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Series takeaways: The better team won, as Sharks beaten at own game

ST. LOUIS — Joe Thornton exited the handshake line with the St. Louis Blues before he made his way toward the bench. He handed his stick to a security guard right after he got off the ice and disappeared underneath the stands after a game for perhaps the final time in his Hall of Fame-worthy career.
There were many questions for the Sharks to comprehend after their 5-1 loss to the St. Louis Blues in Game 6 of the Western Conference Final on Tuesday night. How did the series turn so abruptly after their win in Game 3? Where would this team be if everyone had stayed relatively healthy? Why did the offense dry up for the final three games?
Invariably, though, questions turned to what the Sharks will look like next fall, and whether players like Erik Karlsson, Joe Pavelski and Thornton will be back with the team for another run at the franchise’s first Stanley Cup.
As one might expect, though, the pain was too fresh and the end had come too soon for anyone to fully be able to digest what the future holds.
Especially Thornton.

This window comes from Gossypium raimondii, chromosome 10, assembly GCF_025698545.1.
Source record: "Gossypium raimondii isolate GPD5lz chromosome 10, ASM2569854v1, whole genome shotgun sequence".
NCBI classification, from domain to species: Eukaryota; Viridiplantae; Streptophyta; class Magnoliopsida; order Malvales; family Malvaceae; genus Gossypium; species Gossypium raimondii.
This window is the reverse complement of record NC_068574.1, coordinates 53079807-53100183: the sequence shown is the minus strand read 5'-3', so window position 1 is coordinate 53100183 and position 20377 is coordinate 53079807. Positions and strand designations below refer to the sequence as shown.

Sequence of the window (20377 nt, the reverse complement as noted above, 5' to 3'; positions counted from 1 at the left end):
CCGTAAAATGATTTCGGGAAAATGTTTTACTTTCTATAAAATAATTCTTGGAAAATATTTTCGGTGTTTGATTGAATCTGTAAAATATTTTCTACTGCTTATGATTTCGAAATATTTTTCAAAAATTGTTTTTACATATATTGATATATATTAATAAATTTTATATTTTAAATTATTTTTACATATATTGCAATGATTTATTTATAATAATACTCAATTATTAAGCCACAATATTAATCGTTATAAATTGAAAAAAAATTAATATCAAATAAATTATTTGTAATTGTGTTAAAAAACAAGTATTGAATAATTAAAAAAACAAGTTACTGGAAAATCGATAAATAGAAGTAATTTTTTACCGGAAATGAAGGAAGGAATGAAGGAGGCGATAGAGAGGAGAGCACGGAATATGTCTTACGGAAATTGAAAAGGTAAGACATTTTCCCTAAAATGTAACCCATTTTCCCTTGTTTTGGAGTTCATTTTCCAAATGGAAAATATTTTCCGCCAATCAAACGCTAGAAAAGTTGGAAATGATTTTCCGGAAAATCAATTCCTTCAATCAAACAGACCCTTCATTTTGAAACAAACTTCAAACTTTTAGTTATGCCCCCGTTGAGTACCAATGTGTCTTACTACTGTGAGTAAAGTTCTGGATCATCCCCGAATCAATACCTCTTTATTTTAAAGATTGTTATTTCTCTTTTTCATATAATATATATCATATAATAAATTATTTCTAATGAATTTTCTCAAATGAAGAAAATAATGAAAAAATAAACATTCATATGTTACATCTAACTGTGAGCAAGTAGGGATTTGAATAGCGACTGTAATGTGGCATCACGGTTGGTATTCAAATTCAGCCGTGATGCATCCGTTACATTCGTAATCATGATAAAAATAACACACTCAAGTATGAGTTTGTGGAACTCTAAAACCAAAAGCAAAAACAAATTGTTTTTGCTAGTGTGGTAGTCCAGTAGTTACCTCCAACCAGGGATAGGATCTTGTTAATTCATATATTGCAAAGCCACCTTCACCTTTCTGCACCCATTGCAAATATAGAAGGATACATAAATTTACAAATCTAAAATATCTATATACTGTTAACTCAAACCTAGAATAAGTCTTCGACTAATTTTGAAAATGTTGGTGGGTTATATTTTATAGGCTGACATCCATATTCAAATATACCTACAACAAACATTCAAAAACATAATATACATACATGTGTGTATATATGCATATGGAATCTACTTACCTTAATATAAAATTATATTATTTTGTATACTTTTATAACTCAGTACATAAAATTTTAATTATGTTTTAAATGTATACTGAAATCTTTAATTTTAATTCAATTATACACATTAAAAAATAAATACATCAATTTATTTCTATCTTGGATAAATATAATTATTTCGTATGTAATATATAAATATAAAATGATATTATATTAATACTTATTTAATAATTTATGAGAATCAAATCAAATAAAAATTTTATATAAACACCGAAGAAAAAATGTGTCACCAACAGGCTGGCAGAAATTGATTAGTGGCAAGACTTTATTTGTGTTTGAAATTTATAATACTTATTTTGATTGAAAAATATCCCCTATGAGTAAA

“No, nope,” Thornton said about if he’s given thought to his long-term future in the NHL and with the Sharks.
A season that began with Stanley Cup aspirations after a blockbuster trade to acquire Karlsson in September ended like all the ones before it — in disappointment. The Blues won the series four-games-to-two to advance to the Stanley Cup Final for the first time since 1970, setting off a celebration among their long-suffering fans that was sure to last well into the night.
The Blues will meet the Boston Bruins in the Cup final, a series that starts May 27.

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They were full marks for this series victory, no doubt about it.
“My disappointment isn’t thinking about next year,” Sharks coach Pete DeBoer said. “Mine is in the group we had this year, the adversity we faced, the people we had and the work we put in. the number of times they were written for dead and buried and the number of times they kept getting off the mat, the things guys played through, that’s the disappointing part for me. That stuff you don’t see should get rewarded.
“But it’s a harsh league and it’s a hard trophy to win. So, my disappointment is there.”
A couple series takeaways:
1. Even before the injuries, Sharks weren’t getting enough contributions top-to-bottom: There’s no doubt that having to play another elimination game without Karlsson, Pavelski or Tomas Hertl crippled the Sharks’ chances to extend the series to a seventh game. Hertl and Karlsson, by themselves, had accounted for five goals and six assists in the Sharks’ previous four elimination games.
ST. LOUIS, MO – MAY 21: San Jose Sharks’ Logan Couture (39) can’t get the puck past St. Louis Blues goaltender Jordan Binnington (50) and St. Louis Blues’ Colton Parayko (55) in the second period in Game 6 of the NHL hockey Stanley Cup Western Conference finals at the Enterprise Center in St. Louis, Mo., on Tuesday, May 21, 2019. (Nhat V. Meyer/Bay Area News Group)